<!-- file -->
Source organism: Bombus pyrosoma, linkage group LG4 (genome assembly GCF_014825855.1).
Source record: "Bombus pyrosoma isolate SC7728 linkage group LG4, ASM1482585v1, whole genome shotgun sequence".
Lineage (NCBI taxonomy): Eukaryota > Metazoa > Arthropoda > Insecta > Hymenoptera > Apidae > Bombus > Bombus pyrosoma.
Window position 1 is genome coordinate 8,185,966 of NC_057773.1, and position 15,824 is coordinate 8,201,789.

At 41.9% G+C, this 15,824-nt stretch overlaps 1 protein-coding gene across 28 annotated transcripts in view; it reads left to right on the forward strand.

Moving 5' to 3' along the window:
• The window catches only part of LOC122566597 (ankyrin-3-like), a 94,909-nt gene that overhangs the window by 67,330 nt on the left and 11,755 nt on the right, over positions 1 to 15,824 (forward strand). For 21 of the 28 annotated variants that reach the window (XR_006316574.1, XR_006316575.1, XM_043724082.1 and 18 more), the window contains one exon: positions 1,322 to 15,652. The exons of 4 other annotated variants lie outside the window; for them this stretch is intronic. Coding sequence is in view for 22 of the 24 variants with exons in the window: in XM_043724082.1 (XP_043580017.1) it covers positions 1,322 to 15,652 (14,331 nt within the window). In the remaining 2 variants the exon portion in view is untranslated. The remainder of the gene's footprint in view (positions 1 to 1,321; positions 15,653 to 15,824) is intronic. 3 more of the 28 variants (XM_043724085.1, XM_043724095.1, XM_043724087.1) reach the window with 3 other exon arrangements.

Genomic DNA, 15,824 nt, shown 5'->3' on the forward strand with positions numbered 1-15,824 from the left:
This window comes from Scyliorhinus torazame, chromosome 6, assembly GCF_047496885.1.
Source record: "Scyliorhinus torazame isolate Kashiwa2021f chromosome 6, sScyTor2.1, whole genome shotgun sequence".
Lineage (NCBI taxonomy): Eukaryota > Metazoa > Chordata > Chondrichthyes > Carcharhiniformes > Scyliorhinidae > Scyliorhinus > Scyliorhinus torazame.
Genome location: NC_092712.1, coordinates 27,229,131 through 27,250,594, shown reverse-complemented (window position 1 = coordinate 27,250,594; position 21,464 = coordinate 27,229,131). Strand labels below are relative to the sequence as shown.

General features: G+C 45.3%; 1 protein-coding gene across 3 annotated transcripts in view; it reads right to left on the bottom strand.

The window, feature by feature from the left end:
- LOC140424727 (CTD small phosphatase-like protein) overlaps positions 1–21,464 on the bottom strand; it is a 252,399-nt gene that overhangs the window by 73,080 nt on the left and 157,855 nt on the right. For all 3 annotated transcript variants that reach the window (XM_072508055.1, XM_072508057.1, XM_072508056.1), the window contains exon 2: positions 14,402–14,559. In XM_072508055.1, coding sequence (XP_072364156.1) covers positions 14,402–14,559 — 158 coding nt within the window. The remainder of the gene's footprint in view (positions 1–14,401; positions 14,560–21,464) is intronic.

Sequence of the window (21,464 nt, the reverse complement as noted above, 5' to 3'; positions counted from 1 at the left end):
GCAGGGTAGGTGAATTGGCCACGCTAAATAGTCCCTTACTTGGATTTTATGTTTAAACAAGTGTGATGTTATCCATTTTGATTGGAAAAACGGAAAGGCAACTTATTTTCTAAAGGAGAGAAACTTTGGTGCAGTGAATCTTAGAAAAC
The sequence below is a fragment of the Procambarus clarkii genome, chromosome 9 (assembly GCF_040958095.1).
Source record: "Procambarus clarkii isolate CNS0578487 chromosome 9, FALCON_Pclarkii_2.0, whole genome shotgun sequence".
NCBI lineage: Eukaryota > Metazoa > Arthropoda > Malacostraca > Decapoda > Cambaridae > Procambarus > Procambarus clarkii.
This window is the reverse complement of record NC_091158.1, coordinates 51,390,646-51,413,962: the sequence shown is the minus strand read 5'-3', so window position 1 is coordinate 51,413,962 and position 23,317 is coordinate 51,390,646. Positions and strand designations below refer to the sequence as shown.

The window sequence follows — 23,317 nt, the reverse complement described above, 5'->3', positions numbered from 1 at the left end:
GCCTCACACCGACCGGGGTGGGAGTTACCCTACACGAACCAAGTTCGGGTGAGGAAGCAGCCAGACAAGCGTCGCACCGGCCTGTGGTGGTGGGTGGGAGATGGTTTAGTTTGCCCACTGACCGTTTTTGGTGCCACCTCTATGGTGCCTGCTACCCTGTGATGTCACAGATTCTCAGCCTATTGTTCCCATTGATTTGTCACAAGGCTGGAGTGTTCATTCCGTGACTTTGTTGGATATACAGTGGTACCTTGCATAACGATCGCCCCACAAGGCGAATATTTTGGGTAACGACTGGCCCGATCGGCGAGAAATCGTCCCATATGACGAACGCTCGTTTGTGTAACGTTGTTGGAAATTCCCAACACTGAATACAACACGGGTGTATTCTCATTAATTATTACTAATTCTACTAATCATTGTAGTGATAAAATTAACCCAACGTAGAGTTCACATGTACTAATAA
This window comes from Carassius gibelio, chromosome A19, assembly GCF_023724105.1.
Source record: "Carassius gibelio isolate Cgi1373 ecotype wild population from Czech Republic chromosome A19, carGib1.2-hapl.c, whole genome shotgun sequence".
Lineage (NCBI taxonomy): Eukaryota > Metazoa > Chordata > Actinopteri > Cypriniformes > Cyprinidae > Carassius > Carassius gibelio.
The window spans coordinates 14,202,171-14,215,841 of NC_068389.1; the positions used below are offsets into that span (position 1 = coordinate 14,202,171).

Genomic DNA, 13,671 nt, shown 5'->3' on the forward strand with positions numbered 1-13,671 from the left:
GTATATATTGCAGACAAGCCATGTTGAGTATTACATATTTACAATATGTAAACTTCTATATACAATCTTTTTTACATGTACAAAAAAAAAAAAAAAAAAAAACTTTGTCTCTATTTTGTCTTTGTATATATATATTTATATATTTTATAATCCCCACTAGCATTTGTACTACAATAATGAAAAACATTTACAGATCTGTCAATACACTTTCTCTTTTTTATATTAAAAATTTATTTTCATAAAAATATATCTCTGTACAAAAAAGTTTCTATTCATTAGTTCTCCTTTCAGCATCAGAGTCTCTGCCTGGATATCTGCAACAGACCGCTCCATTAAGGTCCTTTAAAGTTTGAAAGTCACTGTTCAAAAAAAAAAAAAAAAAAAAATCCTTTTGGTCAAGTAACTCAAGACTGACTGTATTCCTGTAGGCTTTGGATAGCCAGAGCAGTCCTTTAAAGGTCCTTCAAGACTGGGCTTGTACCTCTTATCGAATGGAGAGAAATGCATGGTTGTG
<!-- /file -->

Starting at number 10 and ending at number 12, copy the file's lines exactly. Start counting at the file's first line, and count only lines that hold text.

Source record: "Scyliorhinus torazame isolate Kashiwa2021f chromosome 6, sScyTor2.1, whole genome shotgun sequence".
Lineage (NCBI taxonomy): Eukaryota > Metazoa > Chordata > Chondrichthyes > Carcharhiniformes > Scyliorhinidae > Scyliorhinus > Scyliorhinus torazame.
Genome location: NC_092712.1, coordinates 27,229,131 through 27,250,594, shown reverse-complemented (window position 1 = coordinate 27,250,594; position 21,464 = coordinate 27,229,131). Strand labels below are relative to the sequence as shown.